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Sky Report - February 2012

Venus Seen Longer, Jupiter Closer, Mars & Mercury Seen in Late February    

This month, the best sky sights involve the evening planets. The brilliant planet Venus is setting later each night; by month's end, Venus is setting nearly four hours after sunset (about 6:00 p.m.). The second brightest planet, Jupiter lies to the East of Venus. At the start of February, the two planets are about 30 degrees apart, which narrows to 12 degrees at the end of the month. The planet Mars is slowly creeping into the evening sky, rising in the East about 8:45 p.m. in early February to about sunset (6:00 p.m.) at the end of month. In the last week of February, the planet Mercury can be seen low in the southwestern dusk, setting 90 minutes after the sun.

February opens with the moon close to the Pleiades (7 Sisters) star cluster. On February 3rd, the moon appears above the star group Orion. The evening moon grows to full on February 7th. On February 9th, the moon is to the right of the planet Mars. On February 12th, the moon appears near the planet Saturn, rising just before midnight. On February 21st, the moon passes North of the sun, swinging from the morning side of the sun (to the West) to the evening side of the sun (to the East). On February 22nd, a very slim crescent moon appears to the right of the planet Mercury very low in the 6:30 p.m. western dusk. On February 25th, the crescent moon appears to the right of the brilliant planet Venus. On the next evening, the crescent moon will be to the right of the bright planet Jupiter. On February 27th, the crescent moon will appear above Jupiter .

Early February Sights - In the first few days of February, the moon's craters are easily seen with binoculars or telescope as shadows are long along the moon's left edge (where sun is rising). The evening moon appears above Orion, the brightest star group on February 3rd. Orion's trademark feature is his belt of three stars in a row. Orion's belt points left and down to Sirius, the night's brightest star. The night after full, the evening moon appears close to Regulus, the heart star of Leo. The Big Dipper is well up in the North Northeast with its two top stars pointing left and down to the North Star.

Mid February Sights - The moon is a morning sky object, appearing half full in the southern dawn sky on February 14th. With the absence of the moon from the evening sky, the brighter stars in the South form a huge "W". The middle stars are the two brightest stars in Orion, pinkish Betelgeuse on top and white-blue Rigel below. The two leftmost stars are Sirius (on bottom left) and Procyon (on top left). The rightmost star of the "W" is Aldebaran, found by extending Orion's belt to the right.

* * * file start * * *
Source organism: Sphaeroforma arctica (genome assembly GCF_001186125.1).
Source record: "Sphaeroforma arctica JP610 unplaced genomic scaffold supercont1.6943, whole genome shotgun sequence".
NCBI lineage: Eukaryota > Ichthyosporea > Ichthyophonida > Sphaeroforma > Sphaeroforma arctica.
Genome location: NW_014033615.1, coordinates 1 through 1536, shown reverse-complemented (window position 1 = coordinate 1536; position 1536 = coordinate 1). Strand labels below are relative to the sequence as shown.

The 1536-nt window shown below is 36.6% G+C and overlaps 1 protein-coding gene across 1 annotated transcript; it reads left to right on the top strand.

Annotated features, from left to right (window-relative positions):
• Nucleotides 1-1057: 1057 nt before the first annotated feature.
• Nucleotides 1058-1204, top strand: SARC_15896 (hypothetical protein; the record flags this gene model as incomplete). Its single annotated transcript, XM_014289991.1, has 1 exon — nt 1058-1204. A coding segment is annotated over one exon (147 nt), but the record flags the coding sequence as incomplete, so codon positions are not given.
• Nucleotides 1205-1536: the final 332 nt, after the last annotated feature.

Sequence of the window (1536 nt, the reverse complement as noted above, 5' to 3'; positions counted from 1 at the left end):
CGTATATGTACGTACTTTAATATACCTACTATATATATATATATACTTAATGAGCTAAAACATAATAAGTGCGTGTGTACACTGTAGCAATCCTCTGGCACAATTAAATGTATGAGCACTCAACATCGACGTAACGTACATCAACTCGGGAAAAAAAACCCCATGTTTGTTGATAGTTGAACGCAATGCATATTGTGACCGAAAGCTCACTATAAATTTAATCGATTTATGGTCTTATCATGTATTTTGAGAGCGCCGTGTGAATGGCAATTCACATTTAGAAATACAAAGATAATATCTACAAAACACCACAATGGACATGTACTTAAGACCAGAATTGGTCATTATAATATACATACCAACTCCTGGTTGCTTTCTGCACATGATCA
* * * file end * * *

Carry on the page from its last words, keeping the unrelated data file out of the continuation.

Late February Sights - Unmatched is the gliding of the moon by three planets. Difficult but possible under a clear western dusk, a very slender crescent moon may be seen to the right of the planet Mercury in the 6:30 p.m. on February 22nd. On the next evening, the moon will be more easily seen and high above Mercury. On February 25th, the crescent moon will appear to the right of brilliant Venus. On the next evening, the crescent moon is to the right of the planet Jupiter. On February 27th, the moon will appear above Jupiter. On the last evening of February, the evening moon appears half full in Taurus, offering good view of the moon's craters and mountains through binoculars or telescopes.

Our February sky shows will resume at 4 p.m. on Sundays in Compton 224. Our new feature will be "Bears and their Skies". Our programs will feature a tour of the winter evening sky on a large screen. Our main feature will cover the main species of bears, both arctic and tropical. The skies seen by these bears will be shown. Then the program will end with viewing our bears in the Science Discovery Center (where four different species are on display). So each Sunday of February will feature a sky show and program at 4 p.m. in Compton 224.

By Dr. Bob Doyle

To contact Dr. Doyle, his mailing address is Planetarium, Frostburg State University, Frostburg, MD 21532 or by email at rdoyle@frostburg.edu.









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